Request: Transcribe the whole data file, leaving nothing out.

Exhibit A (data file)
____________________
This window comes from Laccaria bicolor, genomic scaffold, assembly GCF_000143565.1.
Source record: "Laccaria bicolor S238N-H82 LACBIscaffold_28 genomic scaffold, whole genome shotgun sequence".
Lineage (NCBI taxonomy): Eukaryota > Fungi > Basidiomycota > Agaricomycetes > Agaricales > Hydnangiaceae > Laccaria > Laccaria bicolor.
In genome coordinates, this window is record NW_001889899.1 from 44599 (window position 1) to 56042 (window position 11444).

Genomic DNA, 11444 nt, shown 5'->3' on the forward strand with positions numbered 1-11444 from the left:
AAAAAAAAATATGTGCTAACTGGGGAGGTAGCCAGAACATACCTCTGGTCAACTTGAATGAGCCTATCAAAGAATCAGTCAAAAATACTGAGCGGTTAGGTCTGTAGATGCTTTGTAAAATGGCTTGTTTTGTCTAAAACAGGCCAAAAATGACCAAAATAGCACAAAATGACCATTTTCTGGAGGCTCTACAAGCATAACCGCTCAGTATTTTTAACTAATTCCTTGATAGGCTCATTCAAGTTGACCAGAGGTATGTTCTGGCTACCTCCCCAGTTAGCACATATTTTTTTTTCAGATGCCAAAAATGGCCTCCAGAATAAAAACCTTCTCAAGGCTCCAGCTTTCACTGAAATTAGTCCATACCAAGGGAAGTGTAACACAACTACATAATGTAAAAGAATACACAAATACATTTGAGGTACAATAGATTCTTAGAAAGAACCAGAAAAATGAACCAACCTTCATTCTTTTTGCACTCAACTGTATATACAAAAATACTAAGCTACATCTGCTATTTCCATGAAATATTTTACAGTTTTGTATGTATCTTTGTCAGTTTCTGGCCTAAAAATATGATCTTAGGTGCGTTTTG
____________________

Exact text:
This window comes from Laccaria bicolor, genomic scaffold, assembly GCF_000143565.1.
Source record: "Laccaria bicolor S238N-H82 LACBIscaffold_28 genomic scaffold, whole genome shotgun sequence".
Lineage (NCBI taxonomy): Eukaryota > Fungi > Basidiomycota > Agaricomycetes > Agaricales > Hydnangiaceae > Laccaria > Laccaria bicolor.
In genome coordinates, this window is record NW_001889899.1 from 44599 (window position 1) to 56042 (window position 11444).

Genomic DNA, 11444 nt, shown 5'->3' on the forward strand with positions numbered 1-11444 from the left:
AAAAAAAAATATGTGCTAACTGGGGAGGTAGCCAGAACATACCTCTGGTCAACTTGAATGAGCCTATCAAAGAATCAGTCAAAAATACTGAGCGGTTAGGTCTGTAGATGCTTTGTAAAATGGCTTGTTTTGTCTAAAACAGGCCAAAAATGACCAAAATAGCACAAAATGACCATTTTCTGGAGGCTCTACAAGCATAACCGCTCAGTATTTTTAACTAATTCCTTGATAGGCTCATTCAAGTTGACCAGAGGTATGTTCTGGCTACCTCCCCAGTTAGCACATATTTTTTTTTCAGATGCCAAAAATGGCCTCCAGAATAAAAACCTTCTCAAGGCTCCAGCTTTCACTGAAATTAGTCCATACCAAGGGAAGTGTAACACAACTACATAATGTAAAAGAATACACAAATACATTTGAGGTACAATAGATTCTTAGAAAGAACCAGAAAAATGAACCAACCTTCATTCTTTTTGCACTCAACTGTATATACAAAAATACTAAGCTACATCTGCTATTTCCATGAAATATTTTACAGTTTTGTATGTATCTTTGTCAGTTTCTGGCCTAAAAATATGATCTTAGGTGCGTTTTG